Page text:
Liberals also assert that decreasing tax revenue will add to the already swollen federal debt, and thus anyone who supports reform doesn’t really care about the debt. But, they conveniently forget that this is an issue only if the spending isn’t cut by an equal amount too. Remember, the Trump administration had already proposed a budget that quite drastically cuts spending in May itself. But when it came out, liberals ran around screaming bloody murder, which goes to show that the real issue they’re concerned about isn’t debt, but maintaining illicit wealth transfer to their preferred constituencies.

So, since there is no justification for the rich to shoulder an excessive share of the tax burden as they currently do, Republicans are entirely right in attempting to cut their taxes. In fact, I’d have loved them to go even further and support a flat tax system, under which everyone is taxed at the same rate. Still, the House and Senate bills constitute significant progress and I hope tax reform becomes law.


On the Left’s favorite catchphrase “Money Isn’t Speech”

Since the Supreme Court dealt a blow to laws restricting money in politics in Citizens United v FEC and McCutcheon v FEC, it’s easy to spot a liberal conveying her displeasure by regurgitating a trite one-liner:

“Money isn’t speech.”

Well, take that Chief Justice Roberts – your court would certainly have decided otherwise, if only this piece of irrefutable insight were shared with it!

It would be easier to ignore such posturing, if a host of Democrats were not determined in undermining the First Amendment by rallying their base behind this slogan. Not kidding – forty-one Democrat Senators, including Harry Reid and Chuck Schumer, proposed an amendment to the Constitution that will override the free speech protections afforded by the Bill of Rights!†

So, let me explain why the proposition “money isn’t speech,” even though superficially true, does not at all serve the purpose liberals want it to.

Of course, money isn’t speech, in a literal sense. But, that does not mean Congress can limit the money one can spend on furthering her speech while not affecting her right to free speech. Communicating speech may involve distributing pamphlets, books and movies; and writing articles on websites, all of which require money. Speech isn’t sui generis, in this sense. Money is an inextricable part of our lives and plays an important role in helping achieve our interests.

Consider this: money isn’t abortion, either. But you cannot expect liberals to stay mum if Congress were to propose passing laws limiting expenditure on abortion, can you? Would they not go up in arms about the supposed right to abortion being infringed? The plain truth is: it is impossible to limit expenditure on something and not affect the right to it!

Some counter that speech does not necessarily require money – one can, after all, simply choose to talk face-to-face with others. This rejoinder is misleading on multiple levels. First, you can only talk to so many people that way. Yes, you could recruit others to do the job, but guess what: they may ask to be paid! Or, you might find a group of people ready to volunteer for your cause, if there is one. That brings me to the crucial second point: even if there is a way that permits you to disseminate your ideas in a cost-free or less costly manner (in relation to the way you chose), the government has no business mandating that you use it.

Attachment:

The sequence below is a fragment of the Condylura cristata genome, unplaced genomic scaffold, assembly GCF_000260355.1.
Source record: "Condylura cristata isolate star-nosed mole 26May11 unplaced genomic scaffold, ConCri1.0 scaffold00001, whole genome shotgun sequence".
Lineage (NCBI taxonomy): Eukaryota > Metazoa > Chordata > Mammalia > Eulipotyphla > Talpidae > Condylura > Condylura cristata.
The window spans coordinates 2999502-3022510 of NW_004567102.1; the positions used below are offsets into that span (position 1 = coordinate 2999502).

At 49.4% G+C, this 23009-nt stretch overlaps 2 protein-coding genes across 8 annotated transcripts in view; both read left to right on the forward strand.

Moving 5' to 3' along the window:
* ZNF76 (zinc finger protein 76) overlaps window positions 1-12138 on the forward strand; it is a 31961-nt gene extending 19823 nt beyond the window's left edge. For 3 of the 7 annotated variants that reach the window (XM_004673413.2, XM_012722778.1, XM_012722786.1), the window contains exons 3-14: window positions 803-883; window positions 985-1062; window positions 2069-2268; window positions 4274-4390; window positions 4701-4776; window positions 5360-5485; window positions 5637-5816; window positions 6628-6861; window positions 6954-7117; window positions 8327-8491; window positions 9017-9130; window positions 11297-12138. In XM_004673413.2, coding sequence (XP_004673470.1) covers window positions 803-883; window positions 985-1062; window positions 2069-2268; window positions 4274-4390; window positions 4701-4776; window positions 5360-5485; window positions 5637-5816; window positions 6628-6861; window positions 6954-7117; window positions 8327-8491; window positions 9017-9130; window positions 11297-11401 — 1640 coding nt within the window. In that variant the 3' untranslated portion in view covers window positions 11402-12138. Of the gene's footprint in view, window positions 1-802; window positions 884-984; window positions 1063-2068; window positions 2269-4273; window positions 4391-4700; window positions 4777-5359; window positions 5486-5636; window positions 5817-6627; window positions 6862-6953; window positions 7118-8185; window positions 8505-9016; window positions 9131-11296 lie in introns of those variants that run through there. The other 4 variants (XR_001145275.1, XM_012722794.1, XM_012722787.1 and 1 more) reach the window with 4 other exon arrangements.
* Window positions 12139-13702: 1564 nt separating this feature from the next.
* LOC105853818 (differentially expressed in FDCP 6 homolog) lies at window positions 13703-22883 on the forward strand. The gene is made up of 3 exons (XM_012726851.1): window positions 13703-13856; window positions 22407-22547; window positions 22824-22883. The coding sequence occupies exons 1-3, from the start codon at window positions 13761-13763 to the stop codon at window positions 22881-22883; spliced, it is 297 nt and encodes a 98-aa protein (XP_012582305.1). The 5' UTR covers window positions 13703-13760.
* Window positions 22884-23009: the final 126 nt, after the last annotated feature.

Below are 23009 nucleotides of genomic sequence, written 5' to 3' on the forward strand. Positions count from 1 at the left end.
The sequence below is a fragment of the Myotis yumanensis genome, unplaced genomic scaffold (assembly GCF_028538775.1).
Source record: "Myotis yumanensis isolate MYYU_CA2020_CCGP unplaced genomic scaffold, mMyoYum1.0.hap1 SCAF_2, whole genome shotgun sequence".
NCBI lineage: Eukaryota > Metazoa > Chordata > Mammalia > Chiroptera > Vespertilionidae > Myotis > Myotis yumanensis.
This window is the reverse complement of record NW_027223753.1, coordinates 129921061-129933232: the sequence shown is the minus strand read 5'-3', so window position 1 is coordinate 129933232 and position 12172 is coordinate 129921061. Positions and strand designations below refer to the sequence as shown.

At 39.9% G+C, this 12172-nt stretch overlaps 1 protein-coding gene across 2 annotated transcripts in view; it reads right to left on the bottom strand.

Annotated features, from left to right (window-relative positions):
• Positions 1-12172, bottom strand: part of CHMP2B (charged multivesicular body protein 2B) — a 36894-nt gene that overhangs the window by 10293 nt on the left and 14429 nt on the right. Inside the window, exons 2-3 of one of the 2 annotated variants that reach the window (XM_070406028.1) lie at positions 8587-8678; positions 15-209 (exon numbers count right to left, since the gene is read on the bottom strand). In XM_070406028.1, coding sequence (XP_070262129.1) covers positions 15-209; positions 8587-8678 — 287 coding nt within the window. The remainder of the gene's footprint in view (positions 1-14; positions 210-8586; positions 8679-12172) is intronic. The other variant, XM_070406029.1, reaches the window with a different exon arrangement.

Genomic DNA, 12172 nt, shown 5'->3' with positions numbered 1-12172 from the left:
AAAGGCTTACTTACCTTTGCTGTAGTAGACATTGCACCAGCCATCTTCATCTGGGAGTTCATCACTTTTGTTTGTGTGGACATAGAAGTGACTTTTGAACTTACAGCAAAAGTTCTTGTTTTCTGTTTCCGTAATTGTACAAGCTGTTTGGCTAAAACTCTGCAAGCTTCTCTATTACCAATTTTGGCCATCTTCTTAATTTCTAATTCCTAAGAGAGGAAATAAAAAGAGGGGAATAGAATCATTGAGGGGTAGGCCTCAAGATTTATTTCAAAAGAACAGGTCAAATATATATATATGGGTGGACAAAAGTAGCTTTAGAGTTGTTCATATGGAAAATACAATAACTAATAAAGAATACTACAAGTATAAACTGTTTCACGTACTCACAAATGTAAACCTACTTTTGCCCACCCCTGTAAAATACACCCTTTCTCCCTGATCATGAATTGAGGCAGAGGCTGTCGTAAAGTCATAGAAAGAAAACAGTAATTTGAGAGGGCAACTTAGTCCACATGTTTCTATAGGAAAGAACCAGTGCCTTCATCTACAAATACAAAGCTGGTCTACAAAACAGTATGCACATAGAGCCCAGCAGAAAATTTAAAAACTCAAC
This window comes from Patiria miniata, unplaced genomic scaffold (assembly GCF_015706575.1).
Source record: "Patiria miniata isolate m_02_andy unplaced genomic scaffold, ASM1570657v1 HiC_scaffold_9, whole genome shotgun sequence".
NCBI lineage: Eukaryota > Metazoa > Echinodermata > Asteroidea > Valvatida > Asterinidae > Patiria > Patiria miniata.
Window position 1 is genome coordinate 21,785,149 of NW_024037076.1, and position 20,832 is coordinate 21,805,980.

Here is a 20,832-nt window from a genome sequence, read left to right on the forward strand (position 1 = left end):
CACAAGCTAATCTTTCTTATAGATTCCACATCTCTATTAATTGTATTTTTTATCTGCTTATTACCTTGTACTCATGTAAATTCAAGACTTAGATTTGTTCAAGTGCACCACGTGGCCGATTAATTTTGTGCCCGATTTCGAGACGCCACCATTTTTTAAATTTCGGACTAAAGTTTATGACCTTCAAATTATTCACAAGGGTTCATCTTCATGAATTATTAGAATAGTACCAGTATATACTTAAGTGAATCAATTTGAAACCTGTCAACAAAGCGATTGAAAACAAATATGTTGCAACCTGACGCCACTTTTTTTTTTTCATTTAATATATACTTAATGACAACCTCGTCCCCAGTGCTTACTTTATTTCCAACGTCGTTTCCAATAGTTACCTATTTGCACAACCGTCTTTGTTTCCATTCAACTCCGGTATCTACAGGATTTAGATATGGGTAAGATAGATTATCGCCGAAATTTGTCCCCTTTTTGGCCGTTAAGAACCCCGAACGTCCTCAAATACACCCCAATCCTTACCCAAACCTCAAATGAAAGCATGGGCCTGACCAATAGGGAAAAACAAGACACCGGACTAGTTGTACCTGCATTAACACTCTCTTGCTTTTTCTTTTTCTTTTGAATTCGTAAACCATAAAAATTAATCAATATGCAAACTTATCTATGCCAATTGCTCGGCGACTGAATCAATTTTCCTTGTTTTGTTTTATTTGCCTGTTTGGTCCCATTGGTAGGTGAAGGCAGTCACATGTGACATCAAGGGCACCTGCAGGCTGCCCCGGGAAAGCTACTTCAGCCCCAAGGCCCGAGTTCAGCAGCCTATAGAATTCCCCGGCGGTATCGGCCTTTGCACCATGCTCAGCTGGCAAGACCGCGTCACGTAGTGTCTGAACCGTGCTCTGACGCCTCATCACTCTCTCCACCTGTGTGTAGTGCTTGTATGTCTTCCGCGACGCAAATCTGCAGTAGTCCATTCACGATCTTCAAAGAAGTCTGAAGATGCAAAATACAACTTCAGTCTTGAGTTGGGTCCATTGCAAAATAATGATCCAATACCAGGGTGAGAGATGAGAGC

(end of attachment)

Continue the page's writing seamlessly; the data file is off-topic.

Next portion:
It might not appear to be self-evident that this is the case: but, the alternative is to allow the government to regulate which channels of communication people can employ in various situations or limit the reach of your message, a clear affront to the First Amendment’s letter and spirit. The abortion analogy can come handy again: would liberals find it okay if the government decreed that a person must use a cheap healthcare facility, or limited the amount of money she could spend getting abortions? No!

The other common argument – that you can use “free” services like Twitter or YouTube similarly falls under minimal scrutiny. Leave aside, for a minute, the plain but overlooked fact that the continued operation of these services requires private funding: the government simply cannot be trusted with the power to tell which media are “acceptable.” If you want to launch your own website, write your own book, or create your own movie, you should be absolutely free to do so. The availability of “free” services, which by the way are and should be under no obligation to carry your views, is no excuse to restrict you.

The right to free speech is one of the most essential and cherished rights the citizenry has. Any proposal to diminish it under the pretense of “leveling the playing field” or “curtailing money in politics” is an outrage. As always, the solution lies in having more speech, not less.


Read Senator Ted Cruz’s insightful op-ed in The Wall Street Journal and Charles Cooke’s piece, both castigating Democrats for their assault on the First Amendment.

The Senate Joint Resolution 19 proposes an amendment to the Constitution that says “Congress shall have power to regulate the raising and spending of money and in-kind equivalents with respect to Federal elections, including through setting limits on…the amount of funds that may be spent by, in support of, or in opposition to such candidates.” A book or movie may endorse a candidate, and thus would be subject to being banned or its distribution curtailed by the government. The Citizens United case was literally about FEC trying to limit the distribution of a movie criticizing Hillary Clinton.